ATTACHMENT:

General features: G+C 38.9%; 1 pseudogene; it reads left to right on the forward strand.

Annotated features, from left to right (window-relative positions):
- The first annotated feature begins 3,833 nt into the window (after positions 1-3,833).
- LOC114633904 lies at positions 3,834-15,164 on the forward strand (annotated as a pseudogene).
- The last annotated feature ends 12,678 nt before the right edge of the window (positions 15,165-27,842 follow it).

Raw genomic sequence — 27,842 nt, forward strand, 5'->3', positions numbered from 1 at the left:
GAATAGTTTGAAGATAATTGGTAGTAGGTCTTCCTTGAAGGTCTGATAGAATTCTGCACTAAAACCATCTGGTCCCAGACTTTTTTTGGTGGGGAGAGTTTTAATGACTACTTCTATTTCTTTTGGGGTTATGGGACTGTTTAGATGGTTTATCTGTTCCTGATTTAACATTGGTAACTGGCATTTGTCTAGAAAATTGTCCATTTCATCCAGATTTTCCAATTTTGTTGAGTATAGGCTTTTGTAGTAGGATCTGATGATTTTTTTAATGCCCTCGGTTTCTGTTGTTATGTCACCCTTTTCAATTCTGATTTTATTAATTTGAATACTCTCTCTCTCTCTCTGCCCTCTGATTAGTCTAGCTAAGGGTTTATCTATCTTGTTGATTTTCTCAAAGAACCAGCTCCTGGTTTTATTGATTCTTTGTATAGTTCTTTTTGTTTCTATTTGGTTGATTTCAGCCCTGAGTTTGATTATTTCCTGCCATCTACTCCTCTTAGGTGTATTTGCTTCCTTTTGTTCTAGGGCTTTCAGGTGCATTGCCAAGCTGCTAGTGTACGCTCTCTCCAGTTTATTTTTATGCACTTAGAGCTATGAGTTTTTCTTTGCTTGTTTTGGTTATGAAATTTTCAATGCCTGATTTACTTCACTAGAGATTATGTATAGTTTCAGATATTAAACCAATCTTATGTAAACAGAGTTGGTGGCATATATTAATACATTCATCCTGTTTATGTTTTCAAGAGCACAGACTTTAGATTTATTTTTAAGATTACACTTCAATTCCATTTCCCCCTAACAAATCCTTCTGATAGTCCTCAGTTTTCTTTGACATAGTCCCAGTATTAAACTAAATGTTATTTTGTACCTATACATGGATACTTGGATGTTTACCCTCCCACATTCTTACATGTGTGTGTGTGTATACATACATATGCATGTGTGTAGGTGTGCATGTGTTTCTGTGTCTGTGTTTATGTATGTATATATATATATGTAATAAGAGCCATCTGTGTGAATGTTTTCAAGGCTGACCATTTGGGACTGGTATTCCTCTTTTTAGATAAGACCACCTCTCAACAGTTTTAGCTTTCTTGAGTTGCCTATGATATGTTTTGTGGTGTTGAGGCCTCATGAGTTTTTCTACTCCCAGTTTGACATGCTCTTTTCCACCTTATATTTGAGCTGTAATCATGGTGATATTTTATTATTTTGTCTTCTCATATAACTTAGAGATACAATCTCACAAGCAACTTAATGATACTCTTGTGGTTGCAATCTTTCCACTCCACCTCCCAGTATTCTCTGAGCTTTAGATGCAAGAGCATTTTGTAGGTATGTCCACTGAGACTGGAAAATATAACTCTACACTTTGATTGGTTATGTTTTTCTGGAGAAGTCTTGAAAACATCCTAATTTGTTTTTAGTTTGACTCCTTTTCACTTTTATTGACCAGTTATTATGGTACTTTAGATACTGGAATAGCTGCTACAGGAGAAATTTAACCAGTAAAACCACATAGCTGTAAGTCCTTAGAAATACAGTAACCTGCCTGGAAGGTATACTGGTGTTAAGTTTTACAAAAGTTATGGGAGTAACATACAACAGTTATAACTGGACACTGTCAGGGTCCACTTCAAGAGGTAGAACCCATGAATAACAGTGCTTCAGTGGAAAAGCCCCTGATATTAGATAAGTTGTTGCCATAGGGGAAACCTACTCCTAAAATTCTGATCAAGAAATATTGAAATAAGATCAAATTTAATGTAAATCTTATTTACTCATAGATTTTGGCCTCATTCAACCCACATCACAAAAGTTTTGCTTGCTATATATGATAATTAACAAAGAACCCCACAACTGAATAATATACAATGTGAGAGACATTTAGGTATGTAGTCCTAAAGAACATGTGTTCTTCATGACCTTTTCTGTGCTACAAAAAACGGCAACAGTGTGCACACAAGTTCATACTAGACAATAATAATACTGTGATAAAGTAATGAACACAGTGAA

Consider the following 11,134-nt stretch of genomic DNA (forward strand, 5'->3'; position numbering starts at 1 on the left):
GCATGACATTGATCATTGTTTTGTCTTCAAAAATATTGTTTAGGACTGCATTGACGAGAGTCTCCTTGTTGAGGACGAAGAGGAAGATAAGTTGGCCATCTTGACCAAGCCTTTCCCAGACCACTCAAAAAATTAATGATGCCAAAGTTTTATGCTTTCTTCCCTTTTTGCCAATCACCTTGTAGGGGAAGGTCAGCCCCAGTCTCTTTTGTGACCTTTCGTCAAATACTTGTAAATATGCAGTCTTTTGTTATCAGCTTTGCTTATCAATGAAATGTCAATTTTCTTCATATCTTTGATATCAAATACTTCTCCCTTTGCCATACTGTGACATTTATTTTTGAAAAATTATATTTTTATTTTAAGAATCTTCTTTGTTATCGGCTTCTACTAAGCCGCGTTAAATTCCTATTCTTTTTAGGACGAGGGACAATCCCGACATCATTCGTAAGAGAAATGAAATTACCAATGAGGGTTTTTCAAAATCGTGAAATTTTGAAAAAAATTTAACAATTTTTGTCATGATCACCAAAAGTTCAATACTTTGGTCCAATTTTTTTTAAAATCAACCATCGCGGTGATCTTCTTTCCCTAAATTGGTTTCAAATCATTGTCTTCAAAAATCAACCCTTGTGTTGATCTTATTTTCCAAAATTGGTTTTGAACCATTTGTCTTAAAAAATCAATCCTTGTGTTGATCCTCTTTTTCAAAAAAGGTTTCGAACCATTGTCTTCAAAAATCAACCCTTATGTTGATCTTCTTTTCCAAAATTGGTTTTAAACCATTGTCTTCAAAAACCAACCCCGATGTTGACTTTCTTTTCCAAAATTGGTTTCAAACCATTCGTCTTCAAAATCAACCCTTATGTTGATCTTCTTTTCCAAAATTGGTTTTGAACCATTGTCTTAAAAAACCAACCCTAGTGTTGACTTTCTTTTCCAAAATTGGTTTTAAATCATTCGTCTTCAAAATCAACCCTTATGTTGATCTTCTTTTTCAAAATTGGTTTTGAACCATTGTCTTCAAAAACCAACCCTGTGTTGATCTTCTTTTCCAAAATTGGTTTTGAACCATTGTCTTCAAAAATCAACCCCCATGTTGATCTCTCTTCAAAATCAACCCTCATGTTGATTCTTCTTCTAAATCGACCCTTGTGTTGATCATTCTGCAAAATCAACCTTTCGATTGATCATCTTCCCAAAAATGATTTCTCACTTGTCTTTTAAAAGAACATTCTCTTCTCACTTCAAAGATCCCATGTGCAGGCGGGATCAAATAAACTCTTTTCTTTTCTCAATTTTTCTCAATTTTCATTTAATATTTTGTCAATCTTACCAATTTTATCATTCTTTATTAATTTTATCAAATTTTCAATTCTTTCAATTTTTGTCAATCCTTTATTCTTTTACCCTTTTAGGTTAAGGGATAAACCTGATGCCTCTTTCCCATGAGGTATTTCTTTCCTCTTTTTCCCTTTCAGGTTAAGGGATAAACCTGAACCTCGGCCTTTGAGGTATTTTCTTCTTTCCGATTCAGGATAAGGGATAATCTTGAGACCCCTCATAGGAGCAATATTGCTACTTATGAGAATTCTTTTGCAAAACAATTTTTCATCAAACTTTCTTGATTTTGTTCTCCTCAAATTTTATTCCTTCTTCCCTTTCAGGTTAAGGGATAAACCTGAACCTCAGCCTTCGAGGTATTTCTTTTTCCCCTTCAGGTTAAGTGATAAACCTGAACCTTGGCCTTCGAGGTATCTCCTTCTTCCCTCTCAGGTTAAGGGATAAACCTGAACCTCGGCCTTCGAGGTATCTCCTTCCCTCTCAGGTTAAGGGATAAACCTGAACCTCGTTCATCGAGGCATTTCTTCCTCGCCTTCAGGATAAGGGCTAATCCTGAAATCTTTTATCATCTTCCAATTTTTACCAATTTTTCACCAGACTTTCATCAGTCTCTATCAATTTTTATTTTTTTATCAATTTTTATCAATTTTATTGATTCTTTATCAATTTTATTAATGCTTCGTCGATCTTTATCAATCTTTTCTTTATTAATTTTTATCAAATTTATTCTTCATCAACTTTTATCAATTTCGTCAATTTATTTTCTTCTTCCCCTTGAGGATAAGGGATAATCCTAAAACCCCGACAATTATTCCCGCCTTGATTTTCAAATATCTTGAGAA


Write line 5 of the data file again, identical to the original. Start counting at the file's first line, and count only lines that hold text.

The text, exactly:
- The last annotated feature ends 12,678 nt before the right edge of the window (positions 15,165-27,842 follow it).